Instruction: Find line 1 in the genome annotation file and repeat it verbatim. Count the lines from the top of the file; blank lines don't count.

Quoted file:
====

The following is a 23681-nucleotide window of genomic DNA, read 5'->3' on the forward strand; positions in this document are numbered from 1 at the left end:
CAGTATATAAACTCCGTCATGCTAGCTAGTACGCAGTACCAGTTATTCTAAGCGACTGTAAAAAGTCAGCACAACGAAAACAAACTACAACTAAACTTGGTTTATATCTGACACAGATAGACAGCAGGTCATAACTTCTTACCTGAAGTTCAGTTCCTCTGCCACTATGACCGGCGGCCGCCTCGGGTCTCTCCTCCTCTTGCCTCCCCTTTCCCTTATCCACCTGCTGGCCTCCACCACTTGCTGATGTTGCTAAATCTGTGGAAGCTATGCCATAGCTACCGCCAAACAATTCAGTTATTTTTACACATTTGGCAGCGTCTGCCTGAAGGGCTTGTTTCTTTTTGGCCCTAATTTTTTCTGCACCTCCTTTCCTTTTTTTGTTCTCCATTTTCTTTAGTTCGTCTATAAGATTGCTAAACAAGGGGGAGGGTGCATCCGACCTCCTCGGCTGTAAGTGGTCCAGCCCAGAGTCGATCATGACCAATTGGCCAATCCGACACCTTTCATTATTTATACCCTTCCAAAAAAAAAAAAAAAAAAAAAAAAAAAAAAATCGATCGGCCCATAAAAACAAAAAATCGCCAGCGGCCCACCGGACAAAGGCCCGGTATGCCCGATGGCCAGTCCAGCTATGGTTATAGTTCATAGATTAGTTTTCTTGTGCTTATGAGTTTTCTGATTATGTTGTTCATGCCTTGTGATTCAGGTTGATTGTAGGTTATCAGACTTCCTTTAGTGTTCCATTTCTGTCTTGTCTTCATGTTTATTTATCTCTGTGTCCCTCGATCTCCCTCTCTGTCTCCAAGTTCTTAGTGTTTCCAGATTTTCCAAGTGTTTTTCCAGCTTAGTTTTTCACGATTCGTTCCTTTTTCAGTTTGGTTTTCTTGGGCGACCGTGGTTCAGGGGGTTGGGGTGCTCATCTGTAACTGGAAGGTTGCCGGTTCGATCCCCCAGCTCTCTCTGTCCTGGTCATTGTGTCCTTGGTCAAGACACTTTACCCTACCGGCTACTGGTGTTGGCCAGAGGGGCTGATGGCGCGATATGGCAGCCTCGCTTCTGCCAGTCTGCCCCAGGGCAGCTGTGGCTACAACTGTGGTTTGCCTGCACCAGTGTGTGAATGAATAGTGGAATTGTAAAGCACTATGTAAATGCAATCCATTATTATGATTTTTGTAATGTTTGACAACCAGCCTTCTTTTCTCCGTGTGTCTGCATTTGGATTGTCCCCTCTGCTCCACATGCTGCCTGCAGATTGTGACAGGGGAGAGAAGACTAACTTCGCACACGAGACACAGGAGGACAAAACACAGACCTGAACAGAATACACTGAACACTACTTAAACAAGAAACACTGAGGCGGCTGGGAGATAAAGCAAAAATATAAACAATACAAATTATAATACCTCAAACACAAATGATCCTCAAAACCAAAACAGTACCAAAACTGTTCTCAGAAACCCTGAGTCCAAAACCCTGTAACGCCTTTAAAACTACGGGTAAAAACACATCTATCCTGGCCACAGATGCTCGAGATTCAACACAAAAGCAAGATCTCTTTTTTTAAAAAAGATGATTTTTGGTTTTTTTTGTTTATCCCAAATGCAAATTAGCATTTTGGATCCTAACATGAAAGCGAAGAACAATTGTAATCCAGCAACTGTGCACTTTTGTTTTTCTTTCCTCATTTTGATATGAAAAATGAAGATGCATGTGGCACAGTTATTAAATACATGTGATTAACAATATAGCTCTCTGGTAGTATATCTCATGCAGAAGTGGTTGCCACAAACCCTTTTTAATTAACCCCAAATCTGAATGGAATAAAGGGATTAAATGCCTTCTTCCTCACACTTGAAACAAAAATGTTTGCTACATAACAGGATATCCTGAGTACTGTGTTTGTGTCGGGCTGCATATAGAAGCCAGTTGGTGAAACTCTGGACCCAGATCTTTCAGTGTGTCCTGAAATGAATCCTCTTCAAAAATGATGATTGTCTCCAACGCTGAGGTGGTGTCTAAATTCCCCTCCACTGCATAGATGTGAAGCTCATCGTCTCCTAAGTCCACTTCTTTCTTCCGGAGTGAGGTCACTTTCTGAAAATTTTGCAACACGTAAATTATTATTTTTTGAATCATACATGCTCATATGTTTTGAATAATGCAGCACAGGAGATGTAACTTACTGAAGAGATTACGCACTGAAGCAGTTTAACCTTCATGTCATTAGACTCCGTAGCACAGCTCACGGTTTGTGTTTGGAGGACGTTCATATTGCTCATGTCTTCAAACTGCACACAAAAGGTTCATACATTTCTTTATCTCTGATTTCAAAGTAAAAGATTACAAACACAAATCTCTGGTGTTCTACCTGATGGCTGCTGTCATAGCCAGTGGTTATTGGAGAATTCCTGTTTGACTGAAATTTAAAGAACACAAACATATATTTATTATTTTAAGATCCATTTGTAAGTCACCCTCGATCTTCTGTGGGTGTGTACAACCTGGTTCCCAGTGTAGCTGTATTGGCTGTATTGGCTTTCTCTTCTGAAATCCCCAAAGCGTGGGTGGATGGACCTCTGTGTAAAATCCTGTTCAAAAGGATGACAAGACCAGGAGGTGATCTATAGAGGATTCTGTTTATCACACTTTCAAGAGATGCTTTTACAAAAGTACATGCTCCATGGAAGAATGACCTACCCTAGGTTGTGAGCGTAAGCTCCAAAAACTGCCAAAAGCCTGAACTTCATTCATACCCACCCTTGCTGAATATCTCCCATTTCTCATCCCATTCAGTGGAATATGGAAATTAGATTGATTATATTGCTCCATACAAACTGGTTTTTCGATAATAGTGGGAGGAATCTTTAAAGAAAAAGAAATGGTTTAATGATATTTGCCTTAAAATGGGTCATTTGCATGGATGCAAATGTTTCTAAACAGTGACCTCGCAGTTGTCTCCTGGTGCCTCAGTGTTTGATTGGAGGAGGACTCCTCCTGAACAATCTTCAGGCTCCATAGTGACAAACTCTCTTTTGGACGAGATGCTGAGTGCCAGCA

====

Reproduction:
The following is a 23681-nucleotide window of genomic DNA, read 5'->3' on the forward strand; positions in this document are numbered from 1 at the left end: